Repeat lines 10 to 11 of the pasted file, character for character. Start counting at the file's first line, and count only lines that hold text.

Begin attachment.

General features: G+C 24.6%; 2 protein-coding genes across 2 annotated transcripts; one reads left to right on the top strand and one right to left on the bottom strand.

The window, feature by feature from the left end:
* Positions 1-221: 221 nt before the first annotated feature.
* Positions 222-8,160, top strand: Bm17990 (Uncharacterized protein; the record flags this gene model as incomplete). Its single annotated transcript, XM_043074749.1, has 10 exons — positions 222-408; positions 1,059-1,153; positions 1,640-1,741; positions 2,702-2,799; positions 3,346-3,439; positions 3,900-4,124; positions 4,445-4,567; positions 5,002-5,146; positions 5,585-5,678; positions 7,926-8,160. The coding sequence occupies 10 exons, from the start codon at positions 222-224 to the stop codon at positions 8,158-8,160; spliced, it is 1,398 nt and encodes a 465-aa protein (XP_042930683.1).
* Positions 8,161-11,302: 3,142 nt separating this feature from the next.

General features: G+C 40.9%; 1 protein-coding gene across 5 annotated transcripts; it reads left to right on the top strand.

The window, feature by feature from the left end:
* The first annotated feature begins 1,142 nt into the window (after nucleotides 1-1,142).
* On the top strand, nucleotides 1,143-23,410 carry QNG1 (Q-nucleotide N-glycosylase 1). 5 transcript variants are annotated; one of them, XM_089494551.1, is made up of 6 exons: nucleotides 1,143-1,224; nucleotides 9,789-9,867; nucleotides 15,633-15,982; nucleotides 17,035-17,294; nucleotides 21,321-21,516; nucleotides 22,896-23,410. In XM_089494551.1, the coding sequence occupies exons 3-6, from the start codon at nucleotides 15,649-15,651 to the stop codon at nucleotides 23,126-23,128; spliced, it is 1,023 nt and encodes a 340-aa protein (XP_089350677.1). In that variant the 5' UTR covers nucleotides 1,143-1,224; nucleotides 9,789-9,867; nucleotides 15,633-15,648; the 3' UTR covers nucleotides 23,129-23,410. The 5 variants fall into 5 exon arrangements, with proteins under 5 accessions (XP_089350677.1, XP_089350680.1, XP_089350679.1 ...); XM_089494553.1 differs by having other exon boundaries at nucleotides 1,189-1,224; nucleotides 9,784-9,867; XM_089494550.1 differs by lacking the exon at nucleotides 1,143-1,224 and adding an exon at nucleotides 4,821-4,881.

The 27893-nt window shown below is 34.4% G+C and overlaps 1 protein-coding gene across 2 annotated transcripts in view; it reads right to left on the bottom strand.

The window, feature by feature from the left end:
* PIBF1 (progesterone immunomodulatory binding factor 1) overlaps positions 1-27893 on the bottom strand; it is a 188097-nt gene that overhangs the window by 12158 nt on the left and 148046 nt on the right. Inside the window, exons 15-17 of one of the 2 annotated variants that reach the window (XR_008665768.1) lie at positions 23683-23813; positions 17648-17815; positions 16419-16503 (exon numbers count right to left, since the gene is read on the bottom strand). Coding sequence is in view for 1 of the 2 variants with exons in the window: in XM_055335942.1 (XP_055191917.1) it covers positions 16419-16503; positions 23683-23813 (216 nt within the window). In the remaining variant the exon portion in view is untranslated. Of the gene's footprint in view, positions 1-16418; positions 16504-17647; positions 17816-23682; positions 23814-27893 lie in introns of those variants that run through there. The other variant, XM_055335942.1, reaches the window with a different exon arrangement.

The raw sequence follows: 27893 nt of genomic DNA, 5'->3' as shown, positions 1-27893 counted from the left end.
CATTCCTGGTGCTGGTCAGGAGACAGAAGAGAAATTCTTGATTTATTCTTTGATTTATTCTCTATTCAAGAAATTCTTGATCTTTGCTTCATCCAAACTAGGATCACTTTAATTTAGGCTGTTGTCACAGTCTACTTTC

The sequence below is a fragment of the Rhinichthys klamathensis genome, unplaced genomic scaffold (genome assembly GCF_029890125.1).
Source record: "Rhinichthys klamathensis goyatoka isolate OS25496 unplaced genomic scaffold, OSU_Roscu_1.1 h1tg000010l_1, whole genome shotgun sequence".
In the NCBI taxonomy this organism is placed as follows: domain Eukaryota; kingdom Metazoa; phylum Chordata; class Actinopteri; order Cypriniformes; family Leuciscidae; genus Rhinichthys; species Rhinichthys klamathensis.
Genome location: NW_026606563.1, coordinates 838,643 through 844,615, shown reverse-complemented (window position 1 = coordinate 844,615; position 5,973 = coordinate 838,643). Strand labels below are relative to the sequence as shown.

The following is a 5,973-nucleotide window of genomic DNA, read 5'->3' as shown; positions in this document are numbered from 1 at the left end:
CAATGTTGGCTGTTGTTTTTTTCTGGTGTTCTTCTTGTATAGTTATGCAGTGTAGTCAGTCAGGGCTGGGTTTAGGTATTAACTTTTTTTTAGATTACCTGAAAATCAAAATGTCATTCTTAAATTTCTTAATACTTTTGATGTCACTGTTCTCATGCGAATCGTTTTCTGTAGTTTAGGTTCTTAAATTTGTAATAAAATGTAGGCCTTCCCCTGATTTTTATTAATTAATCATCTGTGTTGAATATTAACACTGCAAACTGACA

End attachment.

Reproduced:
The 27893-nt window shown below is 34.4% G+C and overlaps 1 protein-coding gene across 2 annotated transcripts in view; it reads right to left on the bottom strand.

The window, feature by feature from the left end: